Spanish builders find themselves increasingly dependent on foreign banks as they seek growth abroad to weather the worst property slump on record.
“We are having more difficulties with access to credit,” said Susana Monje, chief executive officer of Grupo Essentium, a construction firm based near Madrid that turned to Germany’s Deutsche Bank AG for backing to win a contract in India this year. “There’s a label for Spanish companies and if you have that label, then you have it more difficult.”
Spanish builders such as Essentium and Actividades de Construccion & Servicios SA are paying the price for the frail state of the country’s banking system as they seek to tap growth abroad to compensate for a collapsed market at home. While helping fuel a housing boom before the bubble burst in 2008, lenders have since become reluctant to support the construction industry’s growth ambitions, instead focusing on reducing domestic real estate losses and cutting lending risks.
The country is set to receive about 40 billion euros ($52 billion) in bailout funds as soon as tomorrow after earlier this year sealing an agreement for as much as 100 billion euros of European aid to stabilize its banking system. Under the terms, Bankia group and two other nationalized lenders, whose combined assets amount to almost a fifth of Spain’s banking industry, will have to cut assets by more than 60 percent by 2017.
Lending to Spain’s building industry has already slumped 40 percent from a 2007, according to Bank of Spain data. Loans for construction as a proportion of gross domestic product dropped to about 9 percent from 15 percent in that period.
“It’s true that financing conditions have got tougher,” Jose Manuel Loureda, general director of international business at Sacyr Vallehermoso SA (SYV), a construction company based in Madrid, said in a telephone interview. “It has become a significant barrier to overcome.”
Spanish bad loans may increase further as the economy continues to shrink in 2013, the Bank of Spain said on Nov. 5. Banco Santander SA (SAN) and Banco Bilbao Vizcaya Argentaria SA (BBVA), Spain’s largest lenders, were downgraded two levels to BBB and BBB-, respectively, by Standard & Poor’s on Oct. 16. The firm also cut the ratings of nine other banks and placed six on credit watch negative.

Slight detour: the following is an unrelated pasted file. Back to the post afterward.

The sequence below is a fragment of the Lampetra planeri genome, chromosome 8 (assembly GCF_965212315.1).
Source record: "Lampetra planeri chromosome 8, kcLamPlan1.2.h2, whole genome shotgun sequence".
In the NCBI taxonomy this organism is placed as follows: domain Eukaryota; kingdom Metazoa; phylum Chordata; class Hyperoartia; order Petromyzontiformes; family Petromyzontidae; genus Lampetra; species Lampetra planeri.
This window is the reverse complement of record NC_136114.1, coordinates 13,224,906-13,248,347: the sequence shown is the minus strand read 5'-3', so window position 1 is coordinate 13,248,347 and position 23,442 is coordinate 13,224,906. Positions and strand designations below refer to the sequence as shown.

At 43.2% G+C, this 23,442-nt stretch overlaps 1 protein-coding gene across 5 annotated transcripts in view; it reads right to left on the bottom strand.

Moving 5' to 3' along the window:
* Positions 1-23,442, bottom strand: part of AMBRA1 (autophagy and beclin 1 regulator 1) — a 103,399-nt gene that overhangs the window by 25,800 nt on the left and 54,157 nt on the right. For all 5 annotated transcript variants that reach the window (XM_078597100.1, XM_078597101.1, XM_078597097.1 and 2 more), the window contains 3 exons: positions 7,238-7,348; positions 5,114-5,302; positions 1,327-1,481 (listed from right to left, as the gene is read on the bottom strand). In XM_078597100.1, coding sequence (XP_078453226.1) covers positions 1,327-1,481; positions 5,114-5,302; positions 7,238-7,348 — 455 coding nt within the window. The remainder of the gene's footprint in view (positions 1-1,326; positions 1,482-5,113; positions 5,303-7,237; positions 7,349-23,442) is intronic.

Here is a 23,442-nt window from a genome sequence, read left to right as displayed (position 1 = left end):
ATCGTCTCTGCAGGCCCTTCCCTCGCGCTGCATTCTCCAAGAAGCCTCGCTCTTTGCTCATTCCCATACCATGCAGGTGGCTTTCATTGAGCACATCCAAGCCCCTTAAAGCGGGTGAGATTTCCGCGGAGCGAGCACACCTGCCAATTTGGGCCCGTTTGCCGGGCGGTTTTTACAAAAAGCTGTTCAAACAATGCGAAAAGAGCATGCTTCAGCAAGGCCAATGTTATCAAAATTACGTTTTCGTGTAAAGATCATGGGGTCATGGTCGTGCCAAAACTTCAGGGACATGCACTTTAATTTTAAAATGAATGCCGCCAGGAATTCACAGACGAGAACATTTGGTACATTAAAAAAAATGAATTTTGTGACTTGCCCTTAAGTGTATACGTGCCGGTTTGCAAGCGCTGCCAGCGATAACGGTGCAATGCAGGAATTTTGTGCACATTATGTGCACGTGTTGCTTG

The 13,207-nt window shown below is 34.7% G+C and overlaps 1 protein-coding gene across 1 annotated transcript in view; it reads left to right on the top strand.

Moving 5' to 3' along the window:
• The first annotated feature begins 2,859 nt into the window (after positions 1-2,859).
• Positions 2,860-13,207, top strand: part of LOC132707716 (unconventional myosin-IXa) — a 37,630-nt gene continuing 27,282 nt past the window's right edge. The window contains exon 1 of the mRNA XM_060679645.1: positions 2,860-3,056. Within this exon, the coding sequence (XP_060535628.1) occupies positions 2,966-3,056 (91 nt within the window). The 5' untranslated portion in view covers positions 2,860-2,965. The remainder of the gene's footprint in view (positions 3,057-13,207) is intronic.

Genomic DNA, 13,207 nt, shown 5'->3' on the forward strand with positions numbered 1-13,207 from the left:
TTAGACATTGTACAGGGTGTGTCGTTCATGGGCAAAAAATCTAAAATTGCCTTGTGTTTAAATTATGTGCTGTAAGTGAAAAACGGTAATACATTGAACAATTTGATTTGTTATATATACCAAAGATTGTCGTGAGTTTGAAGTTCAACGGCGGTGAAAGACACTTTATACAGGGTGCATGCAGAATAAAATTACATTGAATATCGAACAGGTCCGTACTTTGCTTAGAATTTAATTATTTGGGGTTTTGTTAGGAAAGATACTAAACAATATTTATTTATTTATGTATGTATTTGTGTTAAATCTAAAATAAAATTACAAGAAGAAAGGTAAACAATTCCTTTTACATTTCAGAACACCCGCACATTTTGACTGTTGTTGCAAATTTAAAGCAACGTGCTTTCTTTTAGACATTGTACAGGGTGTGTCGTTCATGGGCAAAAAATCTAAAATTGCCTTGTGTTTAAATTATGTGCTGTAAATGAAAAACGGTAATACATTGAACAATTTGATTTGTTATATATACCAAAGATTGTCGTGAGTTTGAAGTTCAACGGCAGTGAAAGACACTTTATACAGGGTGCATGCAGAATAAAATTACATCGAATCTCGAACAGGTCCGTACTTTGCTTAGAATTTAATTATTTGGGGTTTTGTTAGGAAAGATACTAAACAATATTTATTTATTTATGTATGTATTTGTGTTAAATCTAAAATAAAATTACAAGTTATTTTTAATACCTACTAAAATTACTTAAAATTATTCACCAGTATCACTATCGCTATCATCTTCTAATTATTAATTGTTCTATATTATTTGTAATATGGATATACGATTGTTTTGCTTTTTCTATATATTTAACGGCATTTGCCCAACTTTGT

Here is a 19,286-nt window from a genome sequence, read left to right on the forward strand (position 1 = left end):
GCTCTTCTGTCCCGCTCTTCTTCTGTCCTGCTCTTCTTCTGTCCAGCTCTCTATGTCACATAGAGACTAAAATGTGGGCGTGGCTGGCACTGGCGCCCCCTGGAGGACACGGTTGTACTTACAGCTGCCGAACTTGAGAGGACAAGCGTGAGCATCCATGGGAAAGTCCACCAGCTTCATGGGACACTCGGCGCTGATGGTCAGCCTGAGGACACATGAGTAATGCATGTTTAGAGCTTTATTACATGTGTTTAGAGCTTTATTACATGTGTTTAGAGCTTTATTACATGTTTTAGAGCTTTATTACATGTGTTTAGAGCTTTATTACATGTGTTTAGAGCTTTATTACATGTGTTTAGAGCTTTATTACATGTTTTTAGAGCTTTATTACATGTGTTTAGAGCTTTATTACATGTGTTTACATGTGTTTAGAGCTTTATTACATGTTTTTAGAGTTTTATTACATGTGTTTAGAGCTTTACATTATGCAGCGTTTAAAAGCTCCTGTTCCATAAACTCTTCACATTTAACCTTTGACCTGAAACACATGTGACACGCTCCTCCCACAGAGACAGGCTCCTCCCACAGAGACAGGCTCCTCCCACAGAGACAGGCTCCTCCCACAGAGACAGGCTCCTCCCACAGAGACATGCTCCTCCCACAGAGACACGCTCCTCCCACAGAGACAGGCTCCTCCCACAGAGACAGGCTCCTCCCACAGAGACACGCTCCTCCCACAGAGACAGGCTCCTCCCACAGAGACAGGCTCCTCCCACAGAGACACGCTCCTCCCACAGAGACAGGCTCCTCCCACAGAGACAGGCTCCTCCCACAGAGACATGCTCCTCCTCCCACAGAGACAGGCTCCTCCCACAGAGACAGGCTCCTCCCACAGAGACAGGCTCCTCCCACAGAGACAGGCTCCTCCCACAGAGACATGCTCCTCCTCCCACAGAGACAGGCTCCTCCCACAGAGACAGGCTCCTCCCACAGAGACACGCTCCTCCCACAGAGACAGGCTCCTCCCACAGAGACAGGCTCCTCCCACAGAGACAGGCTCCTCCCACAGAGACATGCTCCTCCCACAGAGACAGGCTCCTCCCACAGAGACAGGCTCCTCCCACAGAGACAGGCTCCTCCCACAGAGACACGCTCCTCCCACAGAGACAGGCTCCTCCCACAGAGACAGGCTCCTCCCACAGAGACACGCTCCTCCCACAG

Builders are also struggling to regain investor confidence in their balance sheets. ACS has been forced to disclose more financial information to win foreign orders than in the past, spokesman Juan Jose Diaz said. Spain’s biggest construction company started to “bid pretty much anywhere” as customers grew more cautious and competition toughened, he said.
While Essentium’s infrastructure construction unit in July won a 30-month contract worth 26 million euros to build a 67- kilometer (42-mile) section of railroad in the Indian state of Uttar Pradesh, it had to first line up a counter-guarantee from Deutsche Bank after the contractor declined to accept its backing from a Spanish lender, said Monje.
“We have only encountered this situation once, it’s not wide-spread and we hope this doesn’t get any worse,” she said. “The issue of guarantees is one of the most decisive factors for Spanish companies to be successful when expanding abroad. We could attack the market much more for railroad projects if we had more support in terms of guarantees.”
Spain is relying on the ability of its companies to build their businesses abroad, with the economy mired in its second recession since 2009 and more than a quarter of the working population unemployed. GDP may drop 1.5 percent this year and next, before increasing 0.5 percent in 2014, a Bloomberg News survey shows. By comparison, the euro-area economy is seen returning to growth next year, a separate survey shows.
Sacyr, whose international business accounts for about 40 percent of revenue, up from 36 percent a year ago, is seeking to further expand abroad after winning contracts in countries including Panama and Angola in the third quarter, said Loureda.
At Essentium, Monje said the lack of funding at home has forced the builder to “find resources where we didn’t look before,” such as consortiums with local partners.
“All the negative news on Spain is having a negative impact on Spanish companies,” she said. “The construction sector needs to reinvent itself or die.”
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